The second edition of the Verbier Art Summit took place January 18-20. Founded by Anneliek Sijbrandij, the three-day platform for dialogue and innovation in the fields of art, culture, economy, and environment was curated by Daniel Birnbaum. The theme this year was, “More than real. Art in the digital age.” Among the 2018 speakers were Ed Atkins, Olafur Eliasson, Karen Archey, Anicka Yi, Susanne Pfeffer, Mihcelle Kuo, Dado Valentic, Paul Verschure, and more.
Verbier is known one of the toughest ski resorts, but it’s also a place for art and music lovers alike. Whitewall spoke with Sijbrandij about this year’s summit.
WHITEWALL: From where does your passion for contemporary art come?
ANNELIEK SIJBRANDIJ: Art has been my passion for a long time, but I properly fell in love with art when I lived in London and saw Olafur Eliasson’s “The Weather Project” at Tate Modern in 2003. In this installation, representations of the sun and sky dominated the Turbine Hall and a fine mist permeated the space. All visitors paused, and took time to engage with this artwork, relaxing, lying down, rolling around, and playing with their children. It was the first time I experienced an installation that had such a direct impact on society, which substantially increased my interest in art.
WW: Are you a collector yourself? If so, what is your favorite art movement?
AS: Through my work on the Verbier Art Summit I’m surrounded by beautiful art very often, and end up buying the occasional piece, but my favorite works are definitely in museums. The art movement that appeals to me most is impressionism, and I loved visiting the exhibition “Splendeurs et Misères” in 2015 at Musée d’Orsay in Paris, which so accurately reflected the life of “les filles in Paris” between 1860 and 1914. But I very much like contemporary art too, it’s always interesting to experience a Tino Sehgal work, which makes you think about your own life, or walk around a beautiful sculpture garden and be inspired by what art and nature can bring you.
WW: If you were a work of art, what would ou be?
AS: I could be a Jeppe Hein mirror with the text “Are you really here?” hoping to inspire people to stop and think about what they are doing with their lives.
WW: How did you come up with the idea of creating the Verbier Art Summit?
AS: After my studies of Modern & Contemporary Art and art world practice in 2012, we moved to Verbier and I met lots of international art collectors who had a (secondary) residence there. The idea of organizing an art gathering started to take form, and we looked closely at the successful Verbier Festival, an important classical music festival that takes place for 2 weeks every summer in Verbier. The intimacy of the Verbier chalet-style village combined with it’s bohemian residents creates a special atmosphere that we wanted to bring to the art world as well. Our Summit participants (both the speakers and our members) tend to meet at busy art fairs or museum openings in big cities (London, NY, Hong Kong, etc.), and to meet in Verbier and really have time to reflect brings a whole different dynamic to the scene. I’m personally only interested in the cultural value of art, and find it very refreshing to have the Summit take place in a non-transactional, inspirational setting. The Summit is a non-profit organization that is completely focused on bringing change and innovation to the art world by connecting influential thinkers, and the generous chalet hosts (our founding members) made Verbier the perfect place to do so!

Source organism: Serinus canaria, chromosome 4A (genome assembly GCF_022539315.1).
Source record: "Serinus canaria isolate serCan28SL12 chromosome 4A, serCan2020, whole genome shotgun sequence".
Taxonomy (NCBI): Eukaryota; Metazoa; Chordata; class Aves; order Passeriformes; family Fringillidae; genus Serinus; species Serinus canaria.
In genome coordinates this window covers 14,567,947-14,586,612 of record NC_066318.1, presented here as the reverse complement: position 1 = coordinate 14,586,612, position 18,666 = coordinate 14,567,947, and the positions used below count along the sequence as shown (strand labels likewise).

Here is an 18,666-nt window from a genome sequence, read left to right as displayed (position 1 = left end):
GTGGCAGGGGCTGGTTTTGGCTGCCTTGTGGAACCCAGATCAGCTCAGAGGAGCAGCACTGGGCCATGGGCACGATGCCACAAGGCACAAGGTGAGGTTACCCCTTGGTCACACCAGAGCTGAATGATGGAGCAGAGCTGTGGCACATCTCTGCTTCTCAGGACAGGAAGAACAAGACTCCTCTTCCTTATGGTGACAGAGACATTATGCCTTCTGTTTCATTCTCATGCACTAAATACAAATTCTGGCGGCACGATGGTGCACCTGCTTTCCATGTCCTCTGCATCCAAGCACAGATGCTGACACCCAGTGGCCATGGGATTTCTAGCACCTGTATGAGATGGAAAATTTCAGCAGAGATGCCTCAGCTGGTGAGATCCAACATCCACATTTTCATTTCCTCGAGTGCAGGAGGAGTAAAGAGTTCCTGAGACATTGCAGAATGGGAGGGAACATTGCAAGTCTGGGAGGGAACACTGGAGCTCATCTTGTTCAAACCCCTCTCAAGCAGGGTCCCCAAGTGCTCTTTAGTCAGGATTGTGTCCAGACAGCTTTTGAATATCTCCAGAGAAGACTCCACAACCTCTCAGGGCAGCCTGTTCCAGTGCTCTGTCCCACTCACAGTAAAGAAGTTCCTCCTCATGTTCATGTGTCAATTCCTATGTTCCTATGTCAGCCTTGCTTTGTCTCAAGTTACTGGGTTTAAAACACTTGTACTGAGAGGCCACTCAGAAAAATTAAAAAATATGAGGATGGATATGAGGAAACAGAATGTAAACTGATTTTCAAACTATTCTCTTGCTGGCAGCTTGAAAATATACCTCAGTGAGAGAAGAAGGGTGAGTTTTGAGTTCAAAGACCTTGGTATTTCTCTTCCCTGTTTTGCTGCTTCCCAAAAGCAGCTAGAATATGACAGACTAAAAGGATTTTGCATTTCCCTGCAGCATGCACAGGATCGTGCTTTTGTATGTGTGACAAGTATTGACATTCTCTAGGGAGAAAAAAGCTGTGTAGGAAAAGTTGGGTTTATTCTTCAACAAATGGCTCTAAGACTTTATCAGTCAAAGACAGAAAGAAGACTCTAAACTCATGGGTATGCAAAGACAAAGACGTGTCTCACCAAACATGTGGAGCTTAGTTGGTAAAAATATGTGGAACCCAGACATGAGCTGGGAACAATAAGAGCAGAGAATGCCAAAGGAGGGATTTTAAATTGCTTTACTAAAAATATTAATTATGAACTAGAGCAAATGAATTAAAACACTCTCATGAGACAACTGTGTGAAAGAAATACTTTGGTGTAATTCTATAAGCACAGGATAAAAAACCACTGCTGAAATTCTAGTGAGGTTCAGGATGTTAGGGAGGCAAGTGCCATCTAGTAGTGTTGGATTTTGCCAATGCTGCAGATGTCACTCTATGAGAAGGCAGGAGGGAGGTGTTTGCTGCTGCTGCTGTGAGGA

WW: How do you decide on a theme each year?
AS: The theme and invited speakers are selected by an annually rotating international museum director. In 2017 this was Beatrix Ruf of the Stedelijk Museum Amsterdam, and in 2018 we worked with Daniel Birnbaum of Moderna Museet Stockholm. The fact that we partner with a new influential museum director every year, ensures that the Summit addresses urgent issues that reflect our times and that it remains a refreshing, independent initiative.
WW: What are your thoughts after the second edition?
AS: We were extremely pleased with our 2018 speakers, who brought many new insights and perspectives to the Summit, ranging from artists engaging with new digital and emergent technologies such as virtual reality, to a research professor discussing our lives as “human machines.” Douglas Coupland explained how, around one and a half generations from now, the post-millennial generation will no longer have a connection to the real world. And Olafur Eliasson believes that Virtual Reality is “bringing a substantial revolution” and is more skeptical, however, about who takes responsibility for the medium, which is still largely unregulated. “I have less confidence in the public sector regulating it,” he said. “People trust the cultural sector more than they trust politicians, if you look at the EU it is falling apart. Culture is currently the most stable and trustworthy sector of society.” He concluded the second Verbier Art Summit day by challenging the attendees of the Summit to consider how they might not only apply and extend, but disseminate what has taken place in Verbier. And this kind of impact is exactly what we would like to achieve with the Verbier Art Summit, we’d like change and innovation to take place in the art world. We connect high level art world stakeholders to innovative thinkers in an inspiring, non-transactional setting, where there is time to stop and reflect, and have deep conversations. At the same time, we open up the art world to a wider audience, by giving free access to the talks in Verbier and by streaming them live on YouTube. The discourse started in Verbier can then further disseminate globally through our annual publication.